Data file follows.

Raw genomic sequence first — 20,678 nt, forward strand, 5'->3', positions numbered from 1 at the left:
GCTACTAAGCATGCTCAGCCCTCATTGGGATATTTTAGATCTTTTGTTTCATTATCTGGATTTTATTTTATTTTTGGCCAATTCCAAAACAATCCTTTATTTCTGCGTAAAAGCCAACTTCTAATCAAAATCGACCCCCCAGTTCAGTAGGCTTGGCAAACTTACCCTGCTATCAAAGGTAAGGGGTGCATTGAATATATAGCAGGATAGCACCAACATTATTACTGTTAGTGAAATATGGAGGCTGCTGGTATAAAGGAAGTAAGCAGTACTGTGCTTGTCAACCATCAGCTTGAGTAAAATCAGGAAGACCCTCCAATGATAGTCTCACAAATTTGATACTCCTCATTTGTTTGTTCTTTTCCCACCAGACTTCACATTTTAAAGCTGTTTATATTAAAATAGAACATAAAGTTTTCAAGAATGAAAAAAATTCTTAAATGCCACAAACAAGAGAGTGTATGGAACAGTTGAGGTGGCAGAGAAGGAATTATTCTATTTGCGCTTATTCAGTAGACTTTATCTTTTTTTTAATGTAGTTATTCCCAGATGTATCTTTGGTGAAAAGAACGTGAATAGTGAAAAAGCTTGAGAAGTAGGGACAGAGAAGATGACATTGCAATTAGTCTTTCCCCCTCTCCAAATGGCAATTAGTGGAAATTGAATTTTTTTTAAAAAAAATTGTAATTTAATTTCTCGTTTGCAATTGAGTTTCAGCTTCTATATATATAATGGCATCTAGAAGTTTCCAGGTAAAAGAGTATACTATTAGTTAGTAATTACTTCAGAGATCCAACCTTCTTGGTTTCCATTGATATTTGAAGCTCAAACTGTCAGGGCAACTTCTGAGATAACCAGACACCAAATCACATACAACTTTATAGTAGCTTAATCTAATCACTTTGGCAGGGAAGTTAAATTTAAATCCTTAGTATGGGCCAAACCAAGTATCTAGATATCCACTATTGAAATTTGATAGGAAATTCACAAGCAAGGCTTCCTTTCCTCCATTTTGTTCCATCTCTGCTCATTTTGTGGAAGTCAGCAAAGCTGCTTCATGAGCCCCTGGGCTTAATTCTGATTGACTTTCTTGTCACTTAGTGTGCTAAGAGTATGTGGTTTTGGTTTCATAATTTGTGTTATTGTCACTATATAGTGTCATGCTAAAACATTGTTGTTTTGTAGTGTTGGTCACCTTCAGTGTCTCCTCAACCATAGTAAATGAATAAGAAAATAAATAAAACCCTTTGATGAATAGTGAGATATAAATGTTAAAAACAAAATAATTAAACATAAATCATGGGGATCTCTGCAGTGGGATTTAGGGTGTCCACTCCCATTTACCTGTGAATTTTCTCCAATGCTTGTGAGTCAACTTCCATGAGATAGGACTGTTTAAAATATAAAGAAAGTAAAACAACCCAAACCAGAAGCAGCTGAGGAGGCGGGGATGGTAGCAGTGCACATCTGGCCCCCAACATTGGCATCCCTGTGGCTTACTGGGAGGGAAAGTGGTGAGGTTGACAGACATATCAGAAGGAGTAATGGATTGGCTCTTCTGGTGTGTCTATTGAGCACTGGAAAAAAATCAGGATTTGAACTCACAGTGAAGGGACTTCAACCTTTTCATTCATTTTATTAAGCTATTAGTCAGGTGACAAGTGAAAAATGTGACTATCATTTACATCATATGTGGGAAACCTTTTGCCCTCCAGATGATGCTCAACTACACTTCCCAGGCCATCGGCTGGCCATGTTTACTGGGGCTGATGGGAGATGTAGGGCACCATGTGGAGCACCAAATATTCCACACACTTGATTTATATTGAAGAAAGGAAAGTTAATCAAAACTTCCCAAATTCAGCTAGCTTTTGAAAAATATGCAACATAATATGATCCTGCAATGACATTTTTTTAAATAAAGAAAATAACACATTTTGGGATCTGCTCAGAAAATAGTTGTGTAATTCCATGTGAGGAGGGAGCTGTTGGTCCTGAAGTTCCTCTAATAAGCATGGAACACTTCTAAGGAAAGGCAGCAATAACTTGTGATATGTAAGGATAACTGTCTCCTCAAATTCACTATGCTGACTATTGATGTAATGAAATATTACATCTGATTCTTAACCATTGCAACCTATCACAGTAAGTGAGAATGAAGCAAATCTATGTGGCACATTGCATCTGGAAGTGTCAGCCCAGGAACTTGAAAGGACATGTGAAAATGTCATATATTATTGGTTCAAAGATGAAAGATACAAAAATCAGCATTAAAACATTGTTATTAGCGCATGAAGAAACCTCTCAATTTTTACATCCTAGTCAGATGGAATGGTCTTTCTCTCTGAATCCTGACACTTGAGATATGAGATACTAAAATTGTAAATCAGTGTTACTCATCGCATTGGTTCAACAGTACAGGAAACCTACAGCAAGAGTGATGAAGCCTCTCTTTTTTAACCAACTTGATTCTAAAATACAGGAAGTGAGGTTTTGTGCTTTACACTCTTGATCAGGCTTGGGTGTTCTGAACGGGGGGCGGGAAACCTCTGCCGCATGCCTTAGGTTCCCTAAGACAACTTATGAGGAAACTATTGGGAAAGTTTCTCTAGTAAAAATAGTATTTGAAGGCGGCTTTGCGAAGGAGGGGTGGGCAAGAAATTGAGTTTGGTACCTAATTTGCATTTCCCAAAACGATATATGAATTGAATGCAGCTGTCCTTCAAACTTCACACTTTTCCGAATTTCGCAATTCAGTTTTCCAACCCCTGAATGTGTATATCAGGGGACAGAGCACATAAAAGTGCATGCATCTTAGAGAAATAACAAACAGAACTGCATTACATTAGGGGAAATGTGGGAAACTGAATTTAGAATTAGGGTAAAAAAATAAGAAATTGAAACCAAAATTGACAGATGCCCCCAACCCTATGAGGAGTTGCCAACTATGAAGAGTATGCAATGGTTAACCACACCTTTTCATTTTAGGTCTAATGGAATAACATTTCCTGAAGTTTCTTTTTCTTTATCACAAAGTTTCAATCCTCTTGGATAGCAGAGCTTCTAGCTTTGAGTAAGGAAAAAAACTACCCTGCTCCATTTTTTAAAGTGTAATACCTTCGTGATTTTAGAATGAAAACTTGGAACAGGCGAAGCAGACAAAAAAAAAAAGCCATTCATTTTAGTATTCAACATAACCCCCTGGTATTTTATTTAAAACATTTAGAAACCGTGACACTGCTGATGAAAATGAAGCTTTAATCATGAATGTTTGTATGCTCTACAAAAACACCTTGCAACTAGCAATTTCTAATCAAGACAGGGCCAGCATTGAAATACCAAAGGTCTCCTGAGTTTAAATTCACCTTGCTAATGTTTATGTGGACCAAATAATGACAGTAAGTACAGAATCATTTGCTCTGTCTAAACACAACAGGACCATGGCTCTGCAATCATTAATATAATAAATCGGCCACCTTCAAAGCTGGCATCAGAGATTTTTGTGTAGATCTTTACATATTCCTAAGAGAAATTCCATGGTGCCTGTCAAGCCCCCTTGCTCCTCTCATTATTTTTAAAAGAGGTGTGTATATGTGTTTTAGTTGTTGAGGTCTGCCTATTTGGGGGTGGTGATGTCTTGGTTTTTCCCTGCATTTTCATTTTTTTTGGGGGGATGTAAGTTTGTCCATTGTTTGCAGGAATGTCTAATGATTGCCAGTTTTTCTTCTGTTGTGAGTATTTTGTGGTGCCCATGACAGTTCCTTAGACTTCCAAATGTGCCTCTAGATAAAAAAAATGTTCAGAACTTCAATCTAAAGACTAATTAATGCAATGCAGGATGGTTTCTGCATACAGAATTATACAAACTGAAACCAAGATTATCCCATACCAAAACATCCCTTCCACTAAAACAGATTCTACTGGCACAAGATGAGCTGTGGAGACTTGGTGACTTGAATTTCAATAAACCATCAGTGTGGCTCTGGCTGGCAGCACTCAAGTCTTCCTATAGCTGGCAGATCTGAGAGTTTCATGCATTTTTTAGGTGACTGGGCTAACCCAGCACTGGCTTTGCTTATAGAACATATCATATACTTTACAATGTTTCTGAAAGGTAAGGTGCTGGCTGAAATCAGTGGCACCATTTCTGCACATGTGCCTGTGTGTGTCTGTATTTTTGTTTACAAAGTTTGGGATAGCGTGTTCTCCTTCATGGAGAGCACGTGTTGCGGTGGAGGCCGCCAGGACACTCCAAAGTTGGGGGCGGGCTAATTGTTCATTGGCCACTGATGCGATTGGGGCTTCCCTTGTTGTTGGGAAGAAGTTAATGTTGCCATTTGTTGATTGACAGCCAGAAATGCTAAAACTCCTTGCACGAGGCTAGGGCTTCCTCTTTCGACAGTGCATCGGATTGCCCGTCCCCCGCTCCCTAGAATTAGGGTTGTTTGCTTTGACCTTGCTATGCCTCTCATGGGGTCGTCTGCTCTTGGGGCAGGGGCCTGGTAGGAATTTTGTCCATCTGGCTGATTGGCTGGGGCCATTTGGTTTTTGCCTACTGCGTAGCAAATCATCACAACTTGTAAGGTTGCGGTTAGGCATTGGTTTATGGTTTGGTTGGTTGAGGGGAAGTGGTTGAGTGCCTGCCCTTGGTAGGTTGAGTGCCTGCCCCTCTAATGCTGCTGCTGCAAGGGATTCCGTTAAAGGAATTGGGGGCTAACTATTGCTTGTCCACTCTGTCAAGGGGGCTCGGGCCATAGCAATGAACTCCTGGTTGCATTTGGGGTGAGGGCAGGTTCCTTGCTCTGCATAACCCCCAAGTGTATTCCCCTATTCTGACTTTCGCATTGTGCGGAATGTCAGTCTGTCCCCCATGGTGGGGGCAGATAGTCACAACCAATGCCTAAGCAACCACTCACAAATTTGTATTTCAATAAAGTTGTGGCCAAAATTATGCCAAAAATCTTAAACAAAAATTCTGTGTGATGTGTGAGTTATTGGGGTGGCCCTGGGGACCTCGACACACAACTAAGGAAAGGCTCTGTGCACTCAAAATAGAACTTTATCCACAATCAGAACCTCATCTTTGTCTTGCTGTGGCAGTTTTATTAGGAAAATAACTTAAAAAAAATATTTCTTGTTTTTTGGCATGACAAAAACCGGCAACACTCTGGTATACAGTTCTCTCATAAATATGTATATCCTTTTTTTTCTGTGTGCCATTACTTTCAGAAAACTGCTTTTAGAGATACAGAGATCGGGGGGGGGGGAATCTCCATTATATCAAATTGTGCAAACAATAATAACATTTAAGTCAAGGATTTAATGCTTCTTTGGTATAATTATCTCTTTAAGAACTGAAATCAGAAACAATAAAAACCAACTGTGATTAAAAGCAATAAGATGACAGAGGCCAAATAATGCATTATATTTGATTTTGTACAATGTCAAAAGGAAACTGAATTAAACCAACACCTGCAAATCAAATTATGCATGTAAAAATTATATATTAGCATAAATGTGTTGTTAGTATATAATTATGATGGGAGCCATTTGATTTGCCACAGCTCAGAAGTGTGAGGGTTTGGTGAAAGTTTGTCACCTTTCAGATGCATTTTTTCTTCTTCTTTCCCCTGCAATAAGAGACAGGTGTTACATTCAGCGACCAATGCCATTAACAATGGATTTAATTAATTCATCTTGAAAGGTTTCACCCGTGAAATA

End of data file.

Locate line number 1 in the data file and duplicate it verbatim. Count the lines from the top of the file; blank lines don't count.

Raw genomic sequence first — 20,678 nt, forward strand, 5'->3', positions numbered from 1 at the left: